An armed society is a polite society. Manners are good when one may have to back up his acts with his life. - Robert A. Heinlein

  5. #19
    VIP Member Array Guantes's Avatar
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    Agreed re 296. I load either 125gr or 145gr Slivertips.
    "I do what I do." Cpl 'coach' Bowden, "Southern Comfort".

  6. #20
    Member Array tkirk's Avatar
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    Over-The-Top Recommended Powder Charges

    Quote Originally Posted by Guantes View Post
    Some, including Iowegan of the Ruger forum warn against 110gr hot loads with slow burning powders relative to top strap flame cutting and forcing cone damage. Post #34.

    Cracked forcing cone on GP100. - Page 2 - Ruger Forum
    There is no question that WW-296 & H-110 have the potential to damage small-frame (J-Frame Type) wheel-guns when utilizing 110gr & 125gr projectiles, thus is behoves any reloader to use commen sense when approaching Max loads.....a constant diet of "ANY" factory hi-velocity ammo will accomplish the same thing, as most manufactures specifically state that this type ammo was "NOT" designed for use in these small-frame delivery vehicles.......they will "shoot loose" over a period of time! Needless to say....I would NEVER use maxed-out re-loads or hi-velocity factory ammo in today's "tupperware" offerings, and I even question the quality and strength of the metal utilized in their current all tempered steel delivery vehicles when compared to the quality that was once offered by Colt, S&W, & Ruger. My original S&W Model 29 .44Mag, purchased in '76, has had a steady diet of 50,000 hot-loads run through the bore without any notable damage....it still locks up tight, has great timing, and the star looks as if was factory new. The only failure I have had with this piece occurred after firing 4000 rounds in the first year, when one of the internal "trigger studs" became seperated from the frame.....S&W replaced the "stud", at a cost of $36.00 plus shipping, and I have not had a single problem since. That's quality manufacturing my friend....once upon a time!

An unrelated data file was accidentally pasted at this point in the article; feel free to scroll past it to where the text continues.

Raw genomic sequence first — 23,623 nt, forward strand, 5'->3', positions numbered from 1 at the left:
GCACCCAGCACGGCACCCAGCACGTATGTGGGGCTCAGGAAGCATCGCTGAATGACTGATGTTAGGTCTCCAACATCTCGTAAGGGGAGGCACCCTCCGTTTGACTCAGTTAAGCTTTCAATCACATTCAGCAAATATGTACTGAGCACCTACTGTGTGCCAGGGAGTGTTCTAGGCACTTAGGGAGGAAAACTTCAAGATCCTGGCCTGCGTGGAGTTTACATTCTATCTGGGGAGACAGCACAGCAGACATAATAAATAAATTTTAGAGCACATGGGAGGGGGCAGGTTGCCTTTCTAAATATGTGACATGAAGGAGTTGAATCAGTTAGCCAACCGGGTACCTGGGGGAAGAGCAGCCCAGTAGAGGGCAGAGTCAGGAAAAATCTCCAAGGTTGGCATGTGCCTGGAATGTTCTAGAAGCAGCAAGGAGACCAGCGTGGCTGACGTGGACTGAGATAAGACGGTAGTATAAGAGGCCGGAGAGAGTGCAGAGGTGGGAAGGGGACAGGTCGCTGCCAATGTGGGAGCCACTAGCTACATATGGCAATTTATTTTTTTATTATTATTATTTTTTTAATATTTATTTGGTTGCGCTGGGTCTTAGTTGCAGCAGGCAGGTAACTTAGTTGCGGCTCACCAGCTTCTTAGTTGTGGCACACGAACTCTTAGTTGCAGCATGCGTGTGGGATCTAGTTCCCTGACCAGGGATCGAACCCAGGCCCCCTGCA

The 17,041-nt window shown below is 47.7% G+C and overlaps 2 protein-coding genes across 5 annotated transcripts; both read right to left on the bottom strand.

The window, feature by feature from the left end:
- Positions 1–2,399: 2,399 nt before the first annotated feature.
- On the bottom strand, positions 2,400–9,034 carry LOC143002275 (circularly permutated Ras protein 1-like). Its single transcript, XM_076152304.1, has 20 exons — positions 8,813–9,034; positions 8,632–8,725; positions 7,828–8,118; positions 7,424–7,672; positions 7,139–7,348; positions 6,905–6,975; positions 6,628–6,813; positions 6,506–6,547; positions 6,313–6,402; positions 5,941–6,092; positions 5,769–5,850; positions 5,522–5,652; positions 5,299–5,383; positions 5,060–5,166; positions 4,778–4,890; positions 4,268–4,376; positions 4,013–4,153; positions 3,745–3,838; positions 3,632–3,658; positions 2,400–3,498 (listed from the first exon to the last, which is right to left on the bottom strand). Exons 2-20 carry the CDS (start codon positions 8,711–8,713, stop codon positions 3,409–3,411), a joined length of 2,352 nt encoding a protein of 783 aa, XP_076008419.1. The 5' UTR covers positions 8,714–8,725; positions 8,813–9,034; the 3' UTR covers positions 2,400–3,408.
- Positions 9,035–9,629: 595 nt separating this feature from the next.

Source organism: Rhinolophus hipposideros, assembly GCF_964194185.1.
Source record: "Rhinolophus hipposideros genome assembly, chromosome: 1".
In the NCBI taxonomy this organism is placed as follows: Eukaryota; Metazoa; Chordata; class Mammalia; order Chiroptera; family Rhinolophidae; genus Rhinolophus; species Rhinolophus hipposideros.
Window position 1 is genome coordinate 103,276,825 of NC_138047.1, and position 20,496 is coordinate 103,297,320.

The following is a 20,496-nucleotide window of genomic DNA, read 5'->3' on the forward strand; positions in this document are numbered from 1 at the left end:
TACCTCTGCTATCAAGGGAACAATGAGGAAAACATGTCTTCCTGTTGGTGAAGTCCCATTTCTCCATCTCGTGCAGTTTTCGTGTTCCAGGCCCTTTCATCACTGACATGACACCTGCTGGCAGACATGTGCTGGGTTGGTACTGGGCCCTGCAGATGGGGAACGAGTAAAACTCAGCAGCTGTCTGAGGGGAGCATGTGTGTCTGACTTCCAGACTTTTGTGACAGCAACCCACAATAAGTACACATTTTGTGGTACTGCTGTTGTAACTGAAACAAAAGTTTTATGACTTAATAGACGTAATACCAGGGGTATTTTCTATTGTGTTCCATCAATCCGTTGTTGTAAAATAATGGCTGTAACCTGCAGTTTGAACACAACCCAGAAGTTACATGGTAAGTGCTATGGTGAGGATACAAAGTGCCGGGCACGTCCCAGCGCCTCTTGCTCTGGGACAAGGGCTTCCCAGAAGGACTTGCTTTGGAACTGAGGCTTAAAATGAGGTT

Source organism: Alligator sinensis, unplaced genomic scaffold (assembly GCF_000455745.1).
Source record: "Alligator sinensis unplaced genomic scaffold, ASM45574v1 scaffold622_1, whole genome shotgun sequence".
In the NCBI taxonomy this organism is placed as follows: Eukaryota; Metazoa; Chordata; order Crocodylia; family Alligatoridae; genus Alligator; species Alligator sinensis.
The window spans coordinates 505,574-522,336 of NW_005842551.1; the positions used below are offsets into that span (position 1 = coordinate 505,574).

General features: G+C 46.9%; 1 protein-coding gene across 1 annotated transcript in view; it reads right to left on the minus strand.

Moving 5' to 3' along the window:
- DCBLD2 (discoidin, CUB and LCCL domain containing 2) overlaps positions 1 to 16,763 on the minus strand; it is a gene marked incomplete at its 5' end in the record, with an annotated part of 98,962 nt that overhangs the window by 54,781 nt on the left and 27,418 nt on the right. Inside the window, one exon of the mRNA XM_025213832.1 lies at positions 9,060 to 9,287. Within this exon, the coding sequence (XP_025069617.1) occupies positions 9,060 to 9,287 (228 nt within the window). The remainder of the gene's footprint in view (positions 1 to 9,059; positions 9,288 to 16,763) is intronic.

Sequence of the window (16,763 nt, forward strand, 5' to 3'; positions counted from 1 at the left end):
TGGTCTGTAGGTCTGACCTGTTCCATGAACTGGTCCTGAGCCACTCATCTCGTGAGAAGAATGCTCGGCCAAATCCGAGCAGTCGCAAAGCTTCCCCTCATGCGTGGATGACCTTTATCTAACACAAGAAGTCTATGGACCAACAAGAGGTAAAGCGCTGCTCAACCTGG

7. #21
    VIP Member Array Guantes's Avatar
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    I would definitely agree re past quality. My experience with my 3-1/2" Model 27 purchased new in 68' has been absolutely problem free after many, many rounds of HOT .357 loads.
    "I do what I do." Cpl 'coach' Bowden, "Southern Comfort".

  8. #22
    VIP Member Array Majorlk's Avatar
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    I've only had two .357s - a 6" M28 and my 4" Python. I wish I still had the M28.

    There are loads I used in the M28 that I wouldn't use in the Python, but it still handles stiff loads nicely - but not a steady diet of them. Considering the value of my 1971 Python, I don't shoot it near as much as I used to.

    I have no desire for one of the lightweight J-frame models.
    An armed society is a polite society. Manners are good when one may have to back up his acts with his life. - Robert A. Heinlein